Archives for the 'Boating Disasters' Category
The Real Pirates are in your government; taxing, borrowing and spending too much.
Field Museum has some pirates, too.
Through October 25, 2009.
Suburban man on American ship attacked by pirates
Pirates attack American ship
Batavia sailor e-mails mom in Wheaton: We’re OK
Batavia Man on Ship Attacked by Somali Pirates
Local sailor: We practiced evading pirates
“We are under attack by pirates, we are being hit by rockets. Also bullets”
“I’m not a pirate, I’m the saviour of the sea”
Who are the pirate bands menacing commercial and tourist shipping off Somalia? Our writer meets one of the leaders
Pirates Attack on Lake Michigan: Grand Haven, Beaver Island, Manitous Threatened by Marauders Causes Excitement
Pirates on Lake Michigan have attacked boats and towns during the 1800′s, wreaking havoc and mayhem in their search for booty in regions such as Beaver Island, the Manitous and Grand Haven.
WBBM Newsradio 780 reports:
CHICAGO (WBBM) – While the world watches the Somali pirate drama, there’s a story to be told of pirates right here on Lake Michigan.
Lake Michigan was home to a few pirates from the 19th and early 20th centuries.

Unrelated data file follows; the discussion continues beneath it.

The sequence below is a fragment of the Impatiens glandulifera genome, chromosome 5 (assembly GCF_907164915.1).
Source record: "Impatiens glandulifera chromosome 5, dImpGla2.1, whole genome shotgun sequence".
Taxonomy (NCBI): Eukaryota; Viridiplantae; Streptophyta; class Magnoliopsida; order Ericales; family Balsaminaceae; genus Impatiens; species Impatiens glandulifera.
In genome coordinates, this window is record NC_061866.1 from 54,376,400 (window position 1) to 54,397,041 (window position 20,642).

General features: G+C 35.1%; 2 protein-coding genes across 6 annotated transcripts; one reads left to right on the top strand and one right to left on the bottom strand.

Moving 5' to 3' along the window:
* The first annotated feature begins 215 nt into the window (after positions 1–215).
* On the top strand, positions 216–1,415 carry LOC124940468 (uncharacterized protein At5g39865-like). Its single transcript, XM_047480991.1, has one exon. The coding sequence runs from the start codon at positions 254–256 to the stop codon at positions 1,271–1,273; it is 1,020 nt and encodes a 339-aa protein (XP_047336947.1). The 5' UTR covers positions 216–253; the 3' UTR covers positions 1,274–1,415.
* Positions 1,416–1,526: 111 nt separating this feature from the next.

The headline: Wholesale robbery by pirates on Lake Michigan. The date: October 10, 1855, in the New York Times.
The Times reported on people in the area around Saugutuck, Michigan, “thrown into the most intense excitement by the operations of a gang of marauders, who are reported to be Mormons from Beaver Island.”
But it wasn’t other ships that were attacked, it was land-based stores.
Half a century later – and almost 101 years ago – “Roaring” Dan Seavey took control of a Great Lakes cargo ship and sailed it to Chicago.
He reportedly got control of the 40-foot schooner Nellie Johnson in Grand Haven, Michigan, by out-drinking its captain and crew – then stealing it.
The Sun-Times reports that Seavey “found no fortune in his pirating: He was unable to sell the load of cedar posts in Chicago and was captured back near his home in Frankfort, Michigan.”
J/30 Bonzai Dragon destroyed and crushed to pieces in this video:
This J/30 was too big for “Will It Blend?”.
Bonzai Dragon, J/30
Sail Number 41838.
Hull Number 346.
Youngest Briton to scale Everest killed – Was named “Adventurer of the Year” for global journey using only skis, sleds, sails and bicycles
Rob Gauntlett, the youngest Briton to summit Mount Everest, died in a climbing accident along with another mountaineer in the French Alps, the British Foreign Office confirmed Sunday. Both were 21.
he bodies of Gauntlett and James Atkinson were found Saturday in the Mont Blanc area. Weather conditions were reported to have been clear and cold in Chamonix at the time.
Gauntlett scaled Mount Everest, the world’s highest peak, in 2006 just days after his 19th birthday, along with 19-year-old James Hooper, his Web site says. He shattered the previous British record set by Bear Grylls at the age of 23.